Personally, I enjoy watching musicals. So, when there was a showing of Wicked a few years ago here in Korea, I was one of the many people who went to watch the show.
Yes, Gravity was certainly the highlight of the show and it was certainly exhilarating to watch Elphaba belt those high notes during the song’s climax. However, the song that I thought was rather under-appreciated was Wonderful, which was performed by the Wizard.
The part of the song that caught my attention was:
Where I come from, we believe all sorts of things that aren’t true. We call it history.
A man’s called a traitor or liberator.
A rich man’s a thief or philanthropist.
Is one a crusader or ruthless invader?
It’s all in which label is able to persist.
And that brings me to the History Textbook War that is being waged between Korea and Japan. The Japanese government seems to be doing all it can to whitewash its history regardless of how much it might offend its closest neighbors’ sensibilities. And it’s not like as though the Japanese are unaware of how its neighbors feel about it.
Of course, it’s not only the Japanese who are diving head first into the sea of historical revisionism. So are the Koreans.
With each side trying to make sure that history is taught “properly,” it appears that this rhetorical conflict will not end any time soon.
But is there really no solution? Are Korea and Japan forever destined to go through this series of sickening motions every time either country has an election coming up?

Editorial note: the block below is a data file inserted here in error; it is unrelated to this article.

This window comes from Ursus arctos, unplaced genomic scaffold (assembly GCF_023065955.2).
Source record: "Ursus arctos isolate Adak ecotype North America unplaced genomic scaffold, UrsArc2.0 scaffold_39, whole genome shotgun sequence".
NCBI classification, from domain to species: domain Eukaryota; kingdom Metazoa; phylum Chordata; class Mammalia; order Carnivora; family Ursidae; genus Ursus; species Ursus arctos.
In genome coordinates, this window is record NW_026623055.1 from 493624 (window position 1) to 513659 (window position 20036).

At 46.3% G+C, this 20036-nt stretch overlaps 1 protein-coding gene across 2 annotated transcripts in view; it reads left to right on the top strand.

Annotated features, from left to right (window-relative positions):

It doesn’t need to be so. I have a modest proposal. My proposal is for both countries to get their respective governments out of the business of authorizing text books altogether.
As Steven Denney said in the link that I provided earlier:
There is a fine but significant line between the history of a nation and nationalist histories. The former is more likely to be objective, the latter anything but.
Seeing how the only way this conflict will proceed is that both sides will get into a shouting match every time there is an election in either country, which, unfortunately also prevents both countries from doing other important things such as, oh I don’t know, having a summit between the leaders, the best way forward seems to be to allow individual publishing companies to publish their own history textbooks; as well as to allow individual teachers to select the textbooks that they think reflect the most accurate version of history.
No, it is not a perfect solution. There is no such thing as a perfect solution. There will always be those Japanese right-wing publishers that will claim that comfort women did not exist and that Dokdo is Japanese territory. There will always be Korean left-wing publishers that will claim that the only thing Park Chung-hee ever did was to torture his political opponents while accepting Japanese blood money. There will always be nutty teachers and parents who will think that an obviously biased interpretation of history is THE correct version of history. And the students will always be the ones who will suffer.
But it’s not like as though the current situation seems to be doing anything that much differently.
The difference is that by completely privatizing the publishing and distribution of textbooks, at least both governments will have that much less ammunition to attack each other with. And hopefully, the market will show that the number of people who actually have a life is greater than the number of those people who take to the streets with their effigies and banners denouncing the people in the other country as evil pigs.
If enough people in both Korea and Japan can agree with this opinion and tell their respective governments to can it, maybe, just maybe, both countries can move on to something else, like I don’t know, economic cooperation?